Coleen Rowley: FBI Whistle-Blower & Congressional Candidate

She made headlines after 9/11 by writing a memo that blew the whistle on the FBI. Now Coleen Rowley is running for Congress against an incumbent. Can a mild-mannered Minnesotan learn to play political hardball?

By Beth Hawkins
Photograph: Photo by: iStock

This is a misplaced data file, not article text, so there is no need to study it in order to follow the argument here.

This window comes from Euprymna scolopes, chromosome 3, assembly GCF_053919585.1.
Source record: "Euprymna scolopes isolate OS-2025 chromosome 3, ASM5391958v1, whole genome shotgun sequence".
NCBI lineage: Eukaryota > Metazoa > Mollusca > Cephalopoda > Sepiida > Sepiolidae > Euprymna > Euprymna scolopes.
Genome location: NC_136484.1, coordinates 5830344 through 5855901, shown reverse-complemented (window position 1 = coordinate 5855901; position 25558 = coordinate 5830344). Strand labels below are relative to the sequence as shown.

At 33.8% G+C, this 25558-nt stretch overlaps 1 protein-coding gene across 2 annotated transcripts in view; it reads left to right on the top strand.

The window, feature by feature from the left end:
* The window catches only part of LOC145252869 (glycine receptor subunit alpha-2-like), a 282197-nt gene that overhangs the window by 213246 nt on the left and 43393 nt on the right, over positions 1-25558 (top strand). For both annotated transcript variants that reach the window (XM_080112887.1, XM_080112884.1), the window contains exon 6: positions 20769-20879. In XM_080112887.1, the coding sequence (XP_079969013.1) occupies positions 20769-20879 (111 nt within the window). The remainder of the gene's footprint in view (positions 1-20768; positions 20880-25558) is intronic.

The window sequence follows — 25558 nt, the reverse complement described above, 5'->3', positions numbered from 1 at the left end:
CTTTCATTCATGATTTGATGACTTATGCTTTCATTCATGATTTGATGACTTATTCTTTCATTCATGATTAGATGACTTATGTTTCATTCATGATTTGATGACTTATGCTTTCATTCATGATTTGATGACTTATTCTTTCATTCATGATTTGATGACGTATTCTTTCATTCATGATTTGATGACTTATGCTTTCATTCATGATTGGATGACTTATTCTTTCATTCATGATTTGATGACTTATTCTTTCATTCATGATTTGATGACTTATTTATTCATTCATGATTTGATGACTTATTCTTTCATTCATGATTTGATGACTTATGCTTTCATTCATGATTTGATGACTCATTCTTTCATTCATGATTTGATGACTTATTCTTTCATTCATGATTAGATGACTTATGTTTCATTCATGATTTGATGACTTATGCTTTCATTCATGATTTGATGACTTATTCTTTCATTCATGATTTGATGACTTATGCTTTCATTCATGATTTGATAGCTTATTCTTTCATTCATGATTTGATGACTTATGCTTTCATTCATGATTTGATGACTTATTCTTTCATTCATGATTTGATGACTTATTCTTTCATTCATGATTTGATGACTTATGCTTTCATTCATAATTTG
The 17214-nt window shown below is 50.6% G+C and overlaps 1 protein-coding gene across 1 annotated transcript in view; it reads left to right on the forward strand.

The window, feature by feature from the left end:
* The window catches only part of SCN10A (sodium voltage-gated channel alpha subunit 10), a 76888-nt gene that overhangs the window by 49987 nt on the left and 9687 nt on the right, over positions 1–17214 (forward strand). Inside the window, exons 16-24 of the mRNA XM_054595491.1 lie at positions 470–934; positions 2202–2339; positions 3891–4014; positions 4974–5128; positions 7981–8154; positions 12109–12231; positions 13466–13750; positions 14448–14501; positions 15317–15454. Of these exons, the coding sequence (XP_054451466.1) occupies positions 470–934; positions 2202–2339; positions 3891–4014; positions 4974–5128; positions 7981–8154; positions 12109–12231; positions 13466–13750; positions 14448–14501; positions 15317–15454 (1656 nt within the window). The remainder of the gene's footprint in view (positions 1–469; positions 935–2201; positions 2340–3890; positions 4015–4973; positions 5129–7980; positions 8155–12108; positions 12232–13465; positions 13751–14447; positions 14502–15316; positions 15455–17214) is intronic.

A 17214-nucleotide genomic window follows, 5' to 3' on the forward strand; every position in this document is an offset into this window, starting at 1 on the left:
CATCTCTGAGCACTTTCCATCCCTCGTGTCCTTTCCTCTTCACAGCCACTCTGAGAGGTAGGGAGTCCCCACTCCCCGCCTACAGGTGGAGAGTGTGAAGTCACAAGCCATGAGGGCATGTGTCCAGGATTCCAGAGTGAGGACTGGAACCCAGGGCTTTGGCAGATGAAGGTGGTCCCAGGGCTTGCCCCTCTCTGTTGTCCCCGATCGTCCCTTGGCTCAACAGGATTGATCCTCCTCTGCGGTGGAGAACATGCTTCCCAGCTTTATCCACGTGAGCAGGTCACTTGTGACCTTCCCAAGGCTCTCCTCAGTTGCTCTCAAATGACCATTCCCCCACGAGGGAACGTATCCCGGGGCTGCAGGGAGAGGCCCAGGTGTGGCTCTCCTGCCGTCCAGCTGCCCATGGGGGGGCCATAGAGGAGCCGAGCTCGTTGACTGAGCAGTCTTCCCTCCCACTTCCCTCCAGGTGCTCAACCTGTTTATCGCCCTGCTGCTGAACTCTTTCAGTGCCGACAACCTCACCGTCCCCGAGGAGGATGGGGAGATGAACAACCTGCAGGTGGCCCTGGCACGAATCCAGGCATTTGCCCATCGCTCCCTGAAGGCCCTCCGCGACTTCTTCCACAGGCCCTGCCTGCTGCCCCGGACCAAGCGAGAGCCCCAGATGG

She knows this, she says: She spent almost 24 years tapping the phones of mobsters and white-collar criminals, and figuring out how to use what she found.If you collect intelligence indiscriminately, Rowley says, itit’s often gibberish: "It’s like looking for a needle in a haystack — while you’re adding more hay." When she wraps up, she gets a standing ovation. Mission accomplished.By the end of this long, hot day, the Rowley for Congress bank account is richer — but only by $2,700. The election is 100 days away, and Rowley notes during the drive home, "If I had one of these a night, I would raise $270,000." The party’s kingmakers want her to have 10 times as much money. That’s "an impossibility," she declares, seemingly amazed at the stupidity of the system. "I have about as much chance of winning the lottery."Odds Stacked Against HerConsider, for a moment, the expectations placed upon a female candidate for national office, circa 2006. She must be accomplished, driven, and willing to risk whatever security she has won so far in life. She must be strong and assertive, but never abrasive. Polished, not slick. Her personal life should be nothing but apple pie, because some of her appeal stems from the fantasy that her feminine influence will help "clean up" politics. Above all, she must be able to tease a river of cash from wallets and pocketbooks. If she’s a Democrat — and she likely is, because the GOP is more focused on recruiting male sports stars and actors — she’s expected to help her party retake Congress. And, with the current Congress still 86 percent male, it would be nice if she could change the odds and encourage more women to run.In a rational world, much credit would accrue to Rowley for managing to be so many of the things demanded of her. She has reinvented herself almost overnight from a just-the-facts FBI agent to a public figure. She has learned that facts, with which she is so comfortable, don’t always trump innuendo. She no longer chokes on short answers and catchy phrases. She has even swapped her plaid outfits for silky pantsuits. She’s strutting her stuff — and asking for money.As Minnesota moved into the post-primary stretch this fall, it appeared that the pundits who had dismissed her and the media that had ignored her might have had it wrong. Kline began to campaign every bit as hard as Rowley, and the GOP sent in some reinforcements. He engaged in one debate with Rowley, at a state fair, but has dodged many other invitations.But the odds were against Rowley, the way they are against similar unconventional candidates, drawn from other walks of life to fill a spot on the ballot in a tough race. "Women are often recruited when there’s a dissatisfaction," says Marie Wilson, founder of the White House Project, which works to put women in office. "It’s a glass cliff: When things get tough, you get women to run over it."Blowing the Whistle After 9/11Rowley’s evolution to public figure from mostly private citizen began in May 2002, while she was preparing for an interview about 9/11 with congressional staffers from the Joint Intelligence Committee. The interview was routine. Rowley was still an unknown; her name had turned up in the reams of government documents related to the attacks. But as she sat at her Bureau desk late one night, jotting down notes, she was full of remorse.In the summer of 2001, Rowley had been working at the FBI’s Minneapolis office as legal adviser for more than 10 years. On August 16, Moussaoui was arrested after arousing suspicion at a Twin Cities flight school; he wanted to learn only how to handle takeoffs and landings, not how to steer a plane, and to fly only jets, not small planes. It was to Rowley that the investigating agents turned for advice on how to secure a warrant to search Moussaoui’s belongings. Worried that the agents could be turned down for a regular criminal search warrant, thereby tainting the case, Rowley advised applying for a Foreign Intelligence Surveillance Act warrant. But Washington blocked the move, nitpicking at the evidence. Over the next few weeks, more than 60 e-mails flew back and forth between Minneapolis and FBI headquarters as Rowley agonized over how far up the chain of command to push. The first week of September, the agents decided to pursue Plan B: deport Moussaoui to France, where customs could conduct the searches.

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